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Ridley (Metroid): Wikis


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Ridley, as depicted in Super Metroid. He resembles an orange dragon, with spines all over his body. He also has a large wingspan, a pointed tail, and a long head.
Series Metroid
First game Metroid (1986)
Designed by Hiroji Kiyotake

Ridley (リドリー?) is a fictional video game villain created by Nintendo for the Metroid series. He is a recurring antagonist as well as Samus' nemesis due to his attack on her homeworld; despite being killed multiple times by her, he is always revived by the Space Pirates using cloning or robotics. Originally appearing as a subordinate of Mother Brain, the primary antagonist of multiple titles in the Metroid series, he appears in the Metroid Prime Trilogy by himself in his Meta Ridley form. He is revealed to be very intelligent and capable of speech in the Metroid e-manga, though he does not speak in the Metroid video games.


Concept and creation

Ridley originally appeared in the Nintendo Entertainment System video game Metroid, and was designed by Hiroji Kiyotake.[1] Mike Sneath, one of three senior character artists for Metroid Prime, was responsible for designing the Meta Ridley version of Ridley seen in Metroid Prime. It took him about "20 to 25 days" to model and texture Meta Ridley, citing the wings as having taken a few days of his time, commenting that it took him a while to get the shaders to work to give his wings to appear to have a "holographic energy". He was not involved with designing the battle with Meta Ridley, which was left up to the game designers. Andrew Jones, the lead concept artist for Metroid Prime, had little to do with the design of Ridley. The initial design submitted was rejected by Nintendo, while the second design the artists submitted was approved.[2] Steve Barcia, the executive producer of Retro Studios, called Ridley his favourite enemy from Metroid Prime due to the quality of the battle and his fan appeal. He added that such a battle was rare for a first person shooter, which helped to set Metroid Prime apart.[3]

A boss battle in Metroid Prime 3: Corruption features series protagonist Samus Aran battling Ridley, in his Meta Ridley form. The developers wanted to make sure that the battle was not merely a bigger and better version of the battles from Metroid Prime and Metroid Prime 2: Echoes. Mark Pacini, game director of Retro Studios, stated that he wanted to do something unique with this battle, adding that boss battles in the series are unique in general. The development team decided on a "falling battle". It was inspired by the Lord of the Rings franchise, which they commented that it would be great to play that. They implemented this battle early in the game, excited to implement such a boss battle early in the game that also makes good use of the Wii Remote's pointing device. The battle was also used to demonstrate to players early in the game the pointing device by limiting players' movement. Another feature added was the ability of Ridley to pick Samus up during the battle. He described the battle with Ridley as particularly unique compared to the other bosses in Corruption.[4][5]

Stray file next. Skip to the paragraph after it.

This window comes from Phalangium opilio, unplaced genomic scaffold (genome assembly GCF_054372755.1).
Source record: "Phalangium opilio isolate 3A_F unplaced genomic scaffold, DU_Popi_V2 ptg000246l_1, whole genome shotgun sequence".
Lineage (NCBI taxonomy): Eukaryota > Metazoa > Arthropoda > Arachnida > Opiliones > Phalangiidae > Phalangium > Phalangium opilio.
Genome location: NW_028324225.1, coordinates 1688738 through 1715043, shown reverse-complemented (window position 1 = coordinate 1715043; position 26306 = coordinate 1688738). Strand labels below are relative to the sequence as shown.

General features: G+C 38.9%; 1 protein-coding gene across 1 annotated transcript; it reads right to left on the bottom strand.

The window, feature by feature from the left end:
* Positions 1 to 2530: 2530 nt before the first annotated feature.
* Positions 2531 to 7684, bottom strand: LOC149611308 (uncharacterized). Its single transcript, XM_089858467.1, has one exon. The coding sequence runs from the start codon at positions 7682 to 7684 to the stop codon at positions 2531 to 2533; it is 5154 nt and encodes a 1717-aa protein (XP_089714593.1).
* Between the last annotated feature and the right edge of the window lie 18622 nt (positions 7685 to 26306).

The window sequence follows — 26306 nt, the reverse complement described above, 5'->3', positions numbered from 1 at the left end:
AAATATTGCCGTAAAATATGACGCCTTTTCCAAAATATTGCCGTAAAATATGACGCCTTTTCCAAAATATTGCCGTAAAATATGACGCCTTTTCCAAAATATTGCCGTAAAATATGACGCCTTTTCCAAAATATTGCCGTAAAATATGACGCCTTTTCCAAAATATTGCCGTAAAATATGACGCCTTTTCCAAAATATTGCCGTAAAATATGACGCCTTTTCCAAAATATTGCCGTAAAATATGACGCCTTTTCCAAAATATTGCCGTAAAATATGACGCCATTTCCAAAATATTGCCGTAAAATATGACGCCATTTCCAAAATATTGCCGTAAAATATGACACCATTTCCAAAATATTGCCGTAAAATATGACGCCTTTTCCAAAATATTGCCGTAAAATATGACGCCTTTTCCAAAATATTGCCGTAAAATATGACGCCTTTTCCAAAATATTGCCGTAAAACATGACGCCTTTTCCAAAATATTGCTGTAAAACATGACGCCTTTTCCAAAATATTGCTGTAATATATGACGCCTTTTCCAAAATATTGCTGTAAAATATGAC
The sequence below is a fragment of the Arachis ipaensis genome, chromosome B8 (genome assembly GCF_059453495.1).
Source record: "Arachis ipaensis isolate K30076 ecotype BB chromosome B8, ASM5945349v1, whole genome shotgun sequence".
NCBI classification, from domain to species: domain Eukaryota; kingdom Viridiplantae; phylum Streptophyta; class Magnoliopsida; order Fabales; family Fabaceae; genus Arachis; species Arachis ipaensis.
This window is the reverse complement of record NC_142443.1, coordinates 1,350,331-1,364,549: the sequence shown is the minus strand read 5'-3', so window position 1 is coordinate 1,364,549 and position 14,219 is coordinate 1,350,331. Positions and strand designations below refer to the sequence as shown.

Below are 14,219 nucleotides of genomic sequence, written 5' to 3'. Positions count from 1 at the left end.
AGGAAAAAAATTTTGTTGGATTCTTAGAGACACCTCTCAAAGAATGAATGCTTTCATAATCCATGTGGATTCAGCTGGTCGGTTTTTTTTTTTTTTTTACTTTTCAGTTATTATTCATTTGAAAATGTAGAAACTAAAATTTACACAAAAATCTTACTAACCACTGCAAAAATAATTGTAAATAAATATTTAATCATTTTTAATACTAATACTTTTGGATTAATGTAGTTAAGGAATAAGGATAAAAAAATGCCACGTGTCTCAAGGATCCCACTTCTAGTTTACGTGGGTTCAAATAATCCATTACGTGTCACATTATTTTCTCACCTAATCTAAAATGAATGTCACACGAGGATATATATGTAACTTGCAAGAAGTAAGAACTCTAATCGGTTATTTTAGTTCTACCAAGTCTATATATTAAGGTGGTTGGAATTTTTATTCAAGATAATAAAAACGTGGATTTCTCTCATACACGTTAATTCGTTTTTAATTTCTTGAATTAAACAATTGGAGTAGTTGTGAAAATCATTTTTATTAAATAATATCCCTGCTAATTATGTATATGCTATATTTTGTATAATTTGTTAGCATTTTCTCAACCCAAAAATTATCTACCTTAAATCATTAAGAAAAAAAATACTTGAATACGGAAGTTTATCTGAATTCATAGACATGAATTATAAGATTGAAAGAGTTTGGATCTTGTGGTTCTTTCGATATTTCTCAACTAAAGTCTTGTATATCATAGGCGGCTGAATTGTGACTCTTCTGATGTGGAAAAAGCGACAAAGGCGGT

Throughout the series, Ridley has made a variety of changes in his appearance. He was originally roughly the same size of protagonist Samus Aran in the original Metroid title. In Super Metroid, he is significantly larger than in the original title, sporting purple skin, a large wingspan, glowing eyes, claws, and resembling a dragon or a pterodactyl.[6] His Prime series cyborg form is referred to as Meta Ridley, while a robotic duplicate, Metal Ridley, is also shown in Zero Mission. The instruction manual for the original Metroid refers to Ridley as the last of his species, which was native to Zebes. His trophy description in Super Smash Bros. Melee confirms Ridley's gender as male.


Meta Ridley as he appears in Super Smash Bros. Brawl. His body is made up of mostly metal, with a similar size and appearance to his Super Metroid form.

Before the events of Metroid, Ridley led an attack on Samus Aran's home planet, killing all of its inhabitants except for Samus, who is rescued by the Chozo, an ancient, bird-like species of aliens. He first appears in Metroid as a comparatively diminutive creature, and one of three primary antagonists along with Kraid and Mother Brain. In the Zero Mission remake, he is accompanied by a robotic version of himself called Metal Ridley. Ridley is killed by Samus, but later revived as Meta Ridley for the Metroid Prime Trilogy, acting as the Space Pirate commander. Again killed in Metroid Prime 3: Corruption, he later appears in his regular form in Super Metroid where he kidnaps a creature called a Metroid and takes to Zebes with the intent of delivering it to Mother Brain. Samus again kills him, at which point he is frozen and transported to the BSL Space Station. He is infected with a parasite called the X Parasite, which kills the host and gains the ability to transform into Ridley. He is slated to appear in the upcoming Metroid: Other M.[7] Other than the series protagonist Samus Aran and the titular Metroids, Ridley is the only character that has appeared consistently throughout most of the games in the Metroid series (the exceptions being Metroid II for the Game Boy, Metroid Prime 2: Echoes for the GameCube, and Metroid Prime Hunters for the Nintendo DS). This makes him Samus' most notable antagonist, perhaps even more so than Mother Brain.